You're having a conversation with some new friends in English, and you want to tell them about yourself.

People sitting around tables having a conversation. Photo by LinkedIn Sales Solutions on Unsplash

You can tell them things that happened to you in the past with no problem: "I studied English in high school."

You can also tell them things that are happening to you right now: "I'm still learning English."

But if you want to talk about something in both the past and the present you'll need to say a sentence like "I have been learning English for three years."

To do this, you'll need to use the present perfect continuous tense.

How to use present perfect continuous

The present perfect continuous tense uses have/has been + the main verb + -ing.

The present perfect continuous tense is used to describe events that started in the past and are still happening in the present.

A gloved finger moving across a calendar to show the passage of time.

For talking about yourself, consider using it for describing:

  • How long you have been studying English

  • How long you have been working at your current job

  • New English apps you have been using recently

Conversation practice

If you can use the present perfect continuous tense, your conversation with your friends might look like the one below. Your friend will use the verb "use" in the blank. Which form of "use" should go there?

  • Your friend: When did you start learning English?

  • You: I started learning English in high school.

  • Your friend: Is it hard?

  • You: Yes, it's hard. But now, it's a bit easier because I have been using an app called Rumie to help.

  • Your friend: Oh nice, I ___ Rumie to help learn how to write essays because I have a lot of essays at university this year.

A notebook open in front of a computer with essay software open.


What should go in the blank in the conversation above?

Clues for when to use present perfect continuous

If you're having trouble deciding when to use the present perfect progressive tense, there are some words you can look for to help:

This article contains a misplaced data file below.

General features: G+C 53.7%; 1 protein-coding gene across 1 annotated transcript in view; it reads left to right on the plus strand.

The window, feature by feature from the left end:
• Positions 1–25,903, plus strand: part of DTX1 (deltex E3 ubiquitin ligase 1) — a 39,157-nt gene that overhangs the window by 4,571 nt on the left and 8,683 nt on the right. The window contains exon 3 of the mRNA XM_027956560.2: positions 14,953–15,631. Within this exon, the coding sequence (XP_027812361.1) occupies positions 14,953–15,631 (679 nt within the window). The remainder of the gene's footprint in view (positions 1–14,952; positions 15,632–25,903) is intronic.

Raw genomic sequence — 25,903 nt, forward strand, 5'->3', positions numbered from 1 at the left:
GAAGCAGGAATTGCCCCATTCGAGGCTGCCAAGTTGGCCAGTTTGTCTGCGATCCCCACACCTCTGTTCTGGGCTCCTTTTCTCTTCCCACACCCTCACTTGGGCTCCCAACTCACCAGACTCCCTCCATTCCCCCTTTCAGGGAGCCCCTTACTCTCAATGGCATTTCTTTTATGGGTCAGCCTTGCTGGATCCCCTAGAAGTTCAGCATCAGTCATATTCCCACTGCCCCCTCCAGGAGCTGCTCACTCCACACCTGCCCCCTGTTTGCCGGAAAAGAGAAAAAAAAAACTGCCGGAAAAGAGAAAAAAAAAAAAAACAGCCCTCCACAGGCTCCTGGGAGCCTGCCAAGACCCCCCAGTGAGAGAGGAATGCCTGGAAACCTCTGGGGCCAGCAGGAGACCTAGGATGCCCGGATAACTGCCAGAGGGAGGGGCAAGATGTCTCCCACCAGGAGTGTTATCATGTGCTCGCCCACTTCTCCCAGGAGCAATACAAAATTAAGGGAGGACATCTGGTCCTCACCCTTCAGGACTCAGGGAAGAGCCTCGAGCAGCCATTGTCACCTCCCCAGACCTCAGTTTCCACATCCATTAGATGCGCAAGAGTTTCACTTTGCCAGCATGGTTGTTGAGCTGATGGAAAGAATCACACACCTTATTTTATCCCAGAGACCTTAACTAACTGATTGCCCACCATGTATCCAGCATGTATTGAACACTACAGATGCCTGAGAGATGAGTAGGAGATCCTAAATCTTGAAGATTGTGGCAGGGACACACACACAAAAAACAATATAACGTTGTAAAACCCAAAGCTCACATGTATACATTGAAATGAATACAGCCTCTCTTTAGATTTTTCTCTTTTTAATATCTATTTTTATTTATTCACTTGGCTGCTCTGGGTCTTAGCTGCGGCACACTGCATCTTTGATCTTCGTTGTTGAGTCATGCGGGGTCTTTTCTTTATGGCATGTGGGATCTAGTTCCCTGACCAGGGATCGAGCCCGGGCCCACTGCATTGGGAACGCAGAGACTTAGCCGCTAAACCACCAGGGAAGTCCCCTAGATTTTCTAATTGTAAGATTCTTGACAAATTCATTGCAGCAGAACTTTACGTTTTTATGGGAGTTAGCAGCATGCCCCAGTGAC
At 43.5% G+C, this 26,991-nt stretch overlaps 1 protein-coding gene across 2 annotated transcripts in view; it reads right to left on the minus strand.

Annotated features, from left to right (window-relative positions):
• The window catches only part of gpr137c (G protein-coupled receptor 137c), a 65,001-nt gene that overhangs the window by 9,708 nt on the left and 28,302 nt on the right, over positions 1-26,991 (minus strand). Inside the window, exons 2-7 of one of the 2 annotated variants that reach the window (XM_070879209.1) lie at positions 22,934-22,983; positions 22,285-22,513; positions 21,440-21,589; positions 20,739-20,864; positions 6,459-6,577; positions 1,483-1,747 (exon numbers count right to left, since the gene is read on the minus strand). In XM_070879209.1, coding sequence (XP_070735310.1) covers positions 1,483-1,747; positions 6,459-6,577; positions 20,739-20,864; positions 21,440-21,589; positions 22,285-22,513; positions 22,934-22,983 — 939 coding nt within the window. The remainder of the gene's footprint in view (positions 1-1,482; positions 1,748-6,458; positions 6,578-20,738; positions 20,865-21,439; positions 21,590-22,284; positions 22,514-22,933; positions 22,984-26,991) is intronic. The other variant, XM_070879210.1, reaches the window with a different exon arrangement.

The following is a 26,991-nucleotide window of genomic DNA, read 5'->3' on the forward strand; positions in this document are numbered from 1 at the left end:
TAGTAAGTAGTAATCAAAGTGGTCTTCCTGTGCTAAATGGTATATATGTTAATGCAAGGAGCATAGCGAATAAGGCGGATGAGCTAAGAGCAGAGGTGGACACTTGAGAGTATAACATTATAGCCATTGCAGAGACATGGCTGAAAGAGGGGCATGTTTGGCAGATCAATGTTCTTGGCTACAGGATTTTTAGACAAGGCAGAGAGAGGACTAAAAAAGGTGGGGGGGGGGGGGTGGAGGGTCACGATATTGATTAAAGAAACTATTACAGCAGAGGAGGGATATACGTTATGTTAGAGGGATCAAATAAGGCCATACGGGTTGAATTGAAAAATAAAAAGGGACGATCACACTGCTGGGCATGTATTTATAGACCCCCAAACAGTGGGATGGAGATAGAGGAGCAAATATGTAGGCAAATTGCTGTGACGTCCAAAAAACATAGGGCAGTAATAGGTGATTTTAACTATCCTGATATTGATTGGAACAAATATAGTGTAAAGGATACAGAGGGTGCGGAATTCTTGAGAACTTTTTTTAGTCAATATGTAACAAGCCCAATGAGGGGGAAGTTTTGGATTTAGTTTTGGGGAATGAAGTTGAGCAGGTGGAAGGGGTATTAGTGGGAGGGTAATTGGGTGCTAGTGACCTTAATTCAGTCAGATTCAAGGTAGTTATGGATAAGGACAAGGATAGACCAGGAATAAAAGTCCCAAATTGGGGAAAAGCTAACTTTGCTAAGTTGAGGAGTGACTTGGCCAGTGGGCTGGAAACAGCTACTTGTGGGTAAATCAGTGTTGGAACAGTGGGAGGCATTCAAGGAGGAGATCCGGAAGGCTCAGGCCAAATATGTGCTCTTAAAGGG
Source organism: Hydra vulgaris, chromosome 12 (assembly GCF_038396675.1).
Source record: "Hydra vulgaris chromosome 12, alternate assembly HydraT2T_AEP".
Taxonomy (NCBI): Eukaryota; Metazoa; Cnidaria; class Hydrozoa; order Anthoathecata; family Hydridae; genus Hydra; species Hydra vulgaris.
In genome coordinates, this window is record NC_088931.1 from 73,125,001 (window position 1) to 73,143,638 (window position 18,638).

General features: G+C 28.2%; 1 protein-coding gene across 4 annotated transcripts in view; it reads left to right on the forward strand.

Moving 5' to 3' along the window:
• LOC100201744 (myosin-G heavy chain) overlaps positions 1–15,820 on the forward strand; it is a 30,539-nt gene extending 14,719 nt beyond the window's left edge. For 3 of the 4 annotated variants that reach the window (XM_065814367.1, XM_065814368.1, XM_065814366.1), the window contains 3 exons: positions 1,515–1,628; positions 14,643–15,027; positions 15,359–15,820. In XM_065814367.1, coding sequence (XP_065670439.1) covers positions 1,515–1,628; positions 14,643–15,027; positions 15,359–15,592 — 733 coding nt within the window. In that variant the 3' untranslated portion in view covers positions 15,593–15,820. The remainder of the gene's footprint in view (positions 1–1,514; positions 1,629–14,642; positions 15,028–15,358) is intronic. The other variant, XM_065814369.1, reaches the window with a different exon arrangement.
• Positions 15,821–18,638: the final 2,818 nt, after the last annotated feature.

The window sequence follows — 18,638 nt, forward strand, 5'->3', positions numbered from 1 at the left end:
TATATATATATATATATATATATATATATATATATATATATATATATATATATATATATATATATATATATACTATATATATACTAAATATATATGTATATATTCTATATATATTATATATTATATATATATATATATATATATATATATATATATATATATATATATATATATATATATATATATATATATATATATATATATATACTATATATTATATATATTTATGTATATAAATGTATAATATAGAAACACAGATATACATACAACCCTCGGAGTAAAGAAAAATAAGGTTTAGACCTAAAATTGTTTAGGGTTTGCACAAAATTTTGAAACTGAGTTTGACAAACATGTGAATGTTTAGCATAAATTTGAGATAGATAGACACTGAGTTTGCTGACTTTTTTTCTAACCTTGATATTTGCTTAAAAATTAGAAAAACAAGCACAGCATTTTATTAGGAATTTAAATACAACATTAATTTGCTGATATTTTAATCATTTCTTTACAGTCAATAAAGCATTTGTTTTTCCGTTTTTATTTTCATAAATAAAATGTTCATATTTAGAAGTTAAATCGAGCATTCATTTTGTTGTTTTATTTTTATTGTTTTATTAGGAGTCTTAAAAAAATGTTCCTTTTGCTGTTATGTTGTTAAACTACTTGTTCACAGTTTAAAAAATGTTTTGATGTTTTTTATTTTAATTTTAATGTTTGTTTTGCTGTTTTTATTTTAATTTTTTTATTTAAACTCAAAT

1. Since or for plus a time or event

  2. Recently or lately or words that mean the same thing

The first clue tells people an exact period of time, the second just means you started doing the action recently.

Pro tip: use contractions ("I've been...") to sound more natural.


  • I've been living here for two years.

  • I've been working from home since 2020.

  • I've been cooking a lot since I bought that cookbook.


  • I've been studying English a lot lately.

  • I've been learning a lot of grammar recently.

  • Recently, I've been using Rumie to learn English.

Conversation practice

The conversation below is how you might use present perfect continuous with these words. You'll need to put a word from above in the blank. Which word should you use?

  • Your friend: Have you been working at your job for a long time?

  • You: Yes, I've been working there since I finished university.

  • Your friend: Do you think you might ever change jobs?

  • You: Recently, I've been looking at some new jobs online.

  • Your friend: Do you think you'll find one soon?

  • You: Maybe. My cousin has been looking for a new job ___ two months and still hasn't found one.

A computer next to a clipboard with notes for a resume on it


What should go in the blank?

Answering questions about yourself

Use everything you've been learning in this Byte to answer some common questions about yourself with the present perfect continuous.

People having a conversation and laughing while having coffee Photo by Brooke Cagle on Unsplash


  1. How long have you been living in this country for?

  2. What do you do for fun?

  3. What are some new fun things to do in this city?

  4. Do you have any family in this area?


  1. I've been living here for two years.

  2. I've been learning a new language.

  3. The city has been building a lot of new parks downtown.

  4. My brother has been staying with me for a week.


How could you answer this question: "How long have you been learning English?"

Take Action

Rory Gilmore opens a door and says,

Now that you know how to use the present perfect continuous tense, try to use it in a real conversation.


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